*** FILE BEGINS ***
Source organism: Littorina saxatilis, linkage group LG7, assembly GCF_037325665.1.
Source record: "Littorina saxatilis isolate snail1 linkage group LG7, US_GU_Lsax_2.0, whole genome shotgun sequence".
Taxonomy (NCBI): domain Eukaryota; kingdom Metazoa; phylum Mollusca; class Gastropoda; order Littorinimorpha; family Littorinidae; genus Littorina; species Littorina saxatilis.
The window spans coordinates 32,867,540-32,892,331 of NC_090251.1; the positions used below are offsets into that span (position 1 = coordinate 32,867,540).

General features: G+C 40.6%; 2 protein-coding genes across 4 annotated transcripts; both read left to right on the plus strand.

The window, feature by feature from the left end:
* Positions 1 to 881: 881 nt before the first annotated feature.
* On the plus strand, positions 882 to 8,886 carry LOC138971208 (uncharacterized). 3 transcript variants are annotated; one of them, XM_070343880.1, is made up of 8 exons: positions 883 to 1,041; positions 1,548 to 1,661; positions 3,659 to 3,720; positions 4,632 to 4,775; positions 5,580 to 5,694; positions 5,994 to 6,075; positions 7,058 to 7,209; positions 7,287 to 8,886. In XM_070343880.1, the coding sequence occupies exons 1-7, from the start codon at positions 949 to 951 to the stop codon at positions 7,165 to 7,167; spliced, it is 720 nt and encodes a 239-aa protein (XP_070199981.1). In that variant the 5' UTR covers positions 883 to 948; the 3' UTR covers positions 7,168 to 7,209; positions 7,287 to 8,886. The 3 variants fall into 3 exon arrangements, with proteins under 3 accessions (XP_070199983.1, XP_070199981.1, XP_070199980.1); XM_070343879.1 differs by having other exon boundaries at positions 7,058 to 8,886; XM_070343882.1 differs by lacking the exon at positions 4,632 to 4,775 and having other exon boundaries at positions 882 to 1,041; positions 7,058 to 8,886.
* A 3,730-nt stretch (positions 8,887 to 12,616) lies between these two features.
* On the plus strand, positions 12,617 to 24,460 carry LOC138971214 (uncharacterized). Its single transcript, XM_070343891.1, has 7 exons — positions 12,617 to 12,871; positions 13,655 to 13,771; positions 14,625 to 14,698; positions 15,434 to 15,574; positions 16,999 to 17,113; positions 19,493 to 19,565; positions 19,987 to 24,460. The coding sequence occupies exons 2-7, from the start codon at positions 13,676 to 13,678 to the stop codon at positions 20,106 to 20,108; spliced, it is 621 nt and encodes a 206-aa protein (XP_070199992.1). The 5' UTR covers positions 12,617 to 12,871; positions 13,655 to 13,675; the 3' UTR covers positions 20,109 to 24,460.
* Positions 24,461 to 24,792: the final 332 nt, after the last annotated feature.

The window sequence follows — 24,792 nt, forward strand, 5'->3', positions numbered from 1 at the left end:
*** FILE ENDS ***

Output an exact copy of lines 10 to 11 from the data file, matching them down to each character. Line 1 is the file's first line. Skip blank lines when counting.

* On the plus strand, positions 12,617 to 24,460 carry LOC138971214 (uncharacterized). Its single transcript, XM_070343891.1, has 7 exons — positions 12,617 to 12,871; positions 13,655 to 13,771; positions 14,625 to 14,698; positions 15,434 to 15,574; positions 16,999 to 17,113; positions 19,493 to 19,565; positions 19,987 to 24,460. The coding sequence occupies exons 2-7, from the start codon at positions 13,676 to 13,678 to the stop codon at positions 20,106 to 20,108; spliced, it is 621 nt and encodes a 206-aa protein (XP_070199992.1). The 5' UTR covers positions 12,617 to 12,871; positions 13,655 to 13,675; the 3' UTR covers positions 20,109 to 24,460.
* Positions 24,461 to 24,792: the final 332 nt, after the last annotated feature.